Therefore, the analysis of this paper shows the significance of insight into the role of taste preferences on tooth decay. The result of this study helps to identify high-risk people before caries formation and take targeted preventive measures for them [50].

Finally, individuals with a taste gene polymorphism predisposing to dental caries should be advised to follow a diet, increase oral health care, and control caloric intake [52]. However, to confirm the findings of this study and investigate other polymorphisms related to taste receptors, further investigation with larger sample sizes could improve our findings. The effects of socioeconomic conditions, fluoride use, and self-care of teeth should also be checked. Thus, subsequent evaluations are suggested to develop these findings in various populations and investigate some others that may cause tooth decay. Work on understanding polymorphisms of the genes that can alter susceptibility to tooth decay enables clinicians to identify at-risk patients before developing frank lesions.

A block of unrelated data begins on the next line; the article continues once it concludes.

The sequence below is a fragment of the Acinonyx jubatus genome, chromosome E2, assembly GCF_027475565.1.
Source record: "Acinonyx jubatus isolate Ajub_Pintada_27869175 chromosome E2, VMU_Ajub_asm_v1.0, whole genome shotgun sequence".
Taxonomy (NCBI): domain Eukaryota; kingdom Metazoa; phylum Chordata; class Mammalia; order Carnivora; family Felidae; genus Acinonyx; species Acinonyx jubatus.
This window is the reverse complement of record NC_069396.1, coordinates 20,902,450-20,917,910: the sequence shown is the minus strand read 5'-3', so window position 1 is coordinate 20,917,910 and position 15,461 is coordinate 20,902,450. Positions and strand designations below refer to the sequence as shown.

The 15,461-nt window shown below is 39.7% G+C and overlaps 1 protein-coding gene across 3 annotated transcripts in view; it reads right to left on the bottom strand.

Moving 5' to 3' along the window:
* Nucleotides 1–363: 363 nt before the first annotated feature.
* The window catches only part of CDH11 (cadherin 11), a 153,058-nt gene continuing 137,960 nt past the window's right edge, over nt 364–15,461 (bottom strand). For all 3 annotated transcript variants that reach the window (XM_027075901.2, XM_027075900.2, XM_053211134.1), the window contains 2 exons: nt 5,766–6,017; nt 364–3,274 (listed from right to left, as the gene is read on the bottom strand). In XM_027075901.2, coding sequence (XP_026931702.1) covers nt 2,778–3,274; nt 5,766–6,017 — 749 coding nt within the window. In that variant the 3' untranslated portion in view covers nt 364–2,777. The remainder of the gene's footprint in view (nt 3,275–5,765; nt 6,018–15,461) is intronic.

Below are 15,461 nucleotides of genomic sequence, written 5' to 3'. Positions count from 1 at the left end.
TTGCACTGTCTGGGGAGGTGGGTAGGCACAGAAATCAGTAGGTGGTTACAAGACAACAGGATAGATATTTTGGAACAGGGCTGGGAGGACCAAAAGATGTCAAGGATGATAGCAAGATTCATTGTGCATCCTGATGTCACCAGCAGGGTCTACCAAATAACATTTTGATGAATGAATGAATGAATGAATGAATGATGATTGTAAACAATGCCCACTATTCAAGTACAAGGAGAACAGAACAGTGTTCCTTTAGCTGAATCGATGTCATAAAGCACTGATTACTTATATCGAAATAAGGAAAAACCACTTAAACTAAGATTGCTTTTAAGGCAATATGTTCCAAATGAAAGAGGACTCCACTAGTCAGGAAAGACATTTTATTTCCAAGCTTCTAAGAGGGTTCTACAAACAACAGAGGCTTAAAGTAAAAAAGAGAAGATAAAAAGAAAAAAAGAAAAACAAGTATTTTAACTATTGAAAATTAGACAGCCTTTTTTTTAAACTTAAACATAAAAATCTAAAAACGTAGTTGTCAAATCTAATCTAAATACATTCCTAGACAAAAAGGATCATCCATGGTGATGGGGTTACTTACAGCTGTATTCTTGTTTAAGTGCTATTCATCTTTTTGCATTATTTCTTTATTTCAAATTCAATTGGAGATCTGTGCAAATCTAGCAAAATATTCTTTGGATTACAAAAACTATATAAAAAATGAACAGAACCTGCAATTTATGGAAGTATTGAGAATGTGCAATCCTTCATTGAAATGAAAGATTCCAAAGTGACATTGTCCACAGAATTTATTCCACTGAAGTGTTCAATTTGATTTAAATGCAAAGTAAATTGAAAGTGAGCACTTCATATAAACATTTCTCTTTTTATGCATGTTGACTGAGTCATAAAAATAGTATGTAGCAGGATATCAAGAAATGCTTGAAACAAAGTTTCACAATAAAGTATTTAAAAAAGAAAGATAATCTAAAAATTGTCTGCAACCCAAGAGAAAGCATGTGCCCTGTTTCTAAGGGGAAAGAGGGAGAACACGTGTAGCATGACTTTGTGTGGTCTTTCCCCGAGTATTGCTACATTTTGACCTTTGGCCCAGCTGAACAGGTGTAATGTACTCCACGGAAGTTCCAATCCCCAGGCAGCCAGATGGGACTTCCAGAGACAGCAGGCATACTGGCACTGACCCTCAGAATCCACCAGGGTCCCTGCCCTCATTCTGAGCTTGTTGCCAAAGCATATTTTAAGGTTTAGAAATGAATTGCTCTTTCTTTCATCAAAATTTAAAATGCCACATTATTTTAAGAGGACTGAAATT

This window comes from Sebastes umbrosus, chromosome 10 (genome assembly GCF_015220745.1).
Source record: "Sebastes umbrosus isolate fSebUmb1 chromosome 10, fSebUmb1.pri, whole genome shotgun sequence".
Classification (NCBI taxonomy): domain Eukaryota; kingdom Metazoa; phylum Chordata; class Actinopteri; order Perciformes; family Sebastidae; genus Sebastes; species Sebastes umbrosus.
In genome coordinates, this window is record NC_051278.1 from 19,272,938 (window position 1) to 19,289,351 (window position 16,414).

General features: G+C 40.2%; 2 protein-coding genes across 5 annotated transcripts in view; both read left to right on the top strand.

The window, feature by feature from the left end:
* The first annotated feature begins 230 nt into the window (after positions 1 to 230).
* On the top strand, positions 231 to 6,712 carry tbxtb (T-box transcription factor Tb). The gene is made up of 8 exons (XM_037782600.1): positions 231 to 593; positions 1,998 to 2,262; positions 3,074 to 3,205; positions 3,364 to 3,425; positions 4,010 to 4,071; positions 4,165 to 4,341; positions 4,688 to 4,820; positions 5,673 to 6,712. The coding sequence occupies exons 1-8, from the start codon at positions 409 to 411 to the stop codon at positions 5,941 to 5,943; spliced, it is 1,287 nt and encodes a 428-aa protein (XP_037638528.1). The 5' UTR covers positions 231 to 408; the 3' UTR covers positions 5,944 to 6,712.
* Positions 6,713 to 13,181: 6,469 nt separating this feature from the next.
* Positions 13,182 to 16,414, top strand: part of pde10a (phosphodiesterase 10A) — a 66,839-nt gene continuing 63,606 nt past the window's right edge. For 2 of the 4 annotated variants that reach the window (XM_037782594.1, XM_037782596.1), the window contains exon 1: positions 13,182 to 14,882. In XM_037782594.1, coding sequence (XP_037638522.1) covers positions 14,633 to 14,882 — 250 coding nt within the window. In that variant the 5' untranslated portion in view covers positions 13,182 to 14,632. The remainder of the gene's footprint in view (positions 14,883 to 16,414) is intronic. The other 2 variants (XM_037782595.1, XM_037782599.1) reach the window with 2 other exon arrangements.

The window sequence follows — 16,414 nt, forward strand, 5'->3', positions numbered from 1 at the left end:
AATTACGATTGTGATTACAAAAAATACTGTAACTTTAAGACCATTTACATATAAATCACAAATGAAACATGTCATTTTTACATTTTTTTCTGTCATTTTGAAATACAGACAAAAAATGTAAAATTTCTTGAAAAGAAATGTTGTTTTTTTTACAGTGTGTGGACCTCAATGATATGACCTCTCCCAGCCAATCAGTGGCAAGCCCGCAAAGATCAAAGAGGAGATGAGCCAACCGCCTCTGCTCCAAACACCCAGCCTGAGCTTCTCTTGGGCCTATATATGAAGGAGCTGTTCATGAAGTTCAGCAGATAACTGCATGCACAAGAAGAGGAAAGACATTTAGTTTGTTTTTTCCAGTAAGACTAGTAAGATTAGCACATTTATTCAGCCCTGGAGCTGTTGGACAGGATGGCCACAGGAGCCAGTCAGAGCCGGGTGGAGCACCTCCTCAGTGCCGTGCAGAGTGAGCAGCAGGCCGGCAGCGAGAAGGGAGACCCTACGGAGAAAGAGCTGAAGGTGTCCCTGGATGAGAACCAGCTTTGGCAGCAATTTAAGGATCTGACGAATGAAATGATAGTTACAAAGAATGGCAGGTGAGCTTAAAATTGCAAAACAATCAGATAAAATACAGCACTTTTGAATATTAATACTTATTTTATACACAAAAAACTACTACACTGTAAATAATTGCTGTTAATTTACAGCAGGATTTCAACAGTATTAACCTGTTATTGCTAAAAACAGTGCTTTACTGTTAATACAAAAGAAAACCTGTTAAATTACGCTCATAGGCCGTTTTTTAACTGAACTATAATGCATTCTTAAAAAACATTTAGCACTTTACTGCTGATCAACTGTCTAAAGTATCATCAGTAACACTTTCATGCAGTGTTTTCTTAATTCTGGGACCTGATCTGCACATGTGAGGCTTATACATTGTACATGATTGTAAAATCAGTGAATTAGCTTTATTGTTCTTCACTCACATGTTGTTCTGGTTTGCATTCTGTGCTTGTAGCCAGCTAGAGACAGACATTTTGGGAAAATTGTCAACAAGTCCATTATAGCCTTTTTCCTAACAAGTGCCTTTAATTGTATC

Meta-analysis of this study showed a significant association between TAS1R2 (rs9701796) gene polymorphism and tooth decay. However, no significant association was found for TAS1R2 (rs35874116). The results show that the GG genotype in rs9701796 increases the risk of dental caries. However, well-designed studies with larger sample sizes could confirm these results in the future. Studying the genetic etiology of caries at the molecular level increases awareness about the genes involved in caries. It predicts it before its formation so we can carry out genetic interventions for prevention.


All authors have read and agreed to the published version of the manuscript.


PICOS = Population, Intervention, Comparison, Outcomes, and Study design
CI = Confidence Interval


Not applicable.


PRISMA guidelines and methodology were followed.


The data and supportive information are available within the article.




The authors declare no conflict of interest, financial or otherwise.


Declared none.


PRISMA checklist is available as supplementary material on the publisher’s website along with the published article.

Supplementary material is available on the publisher’s website along with the published article.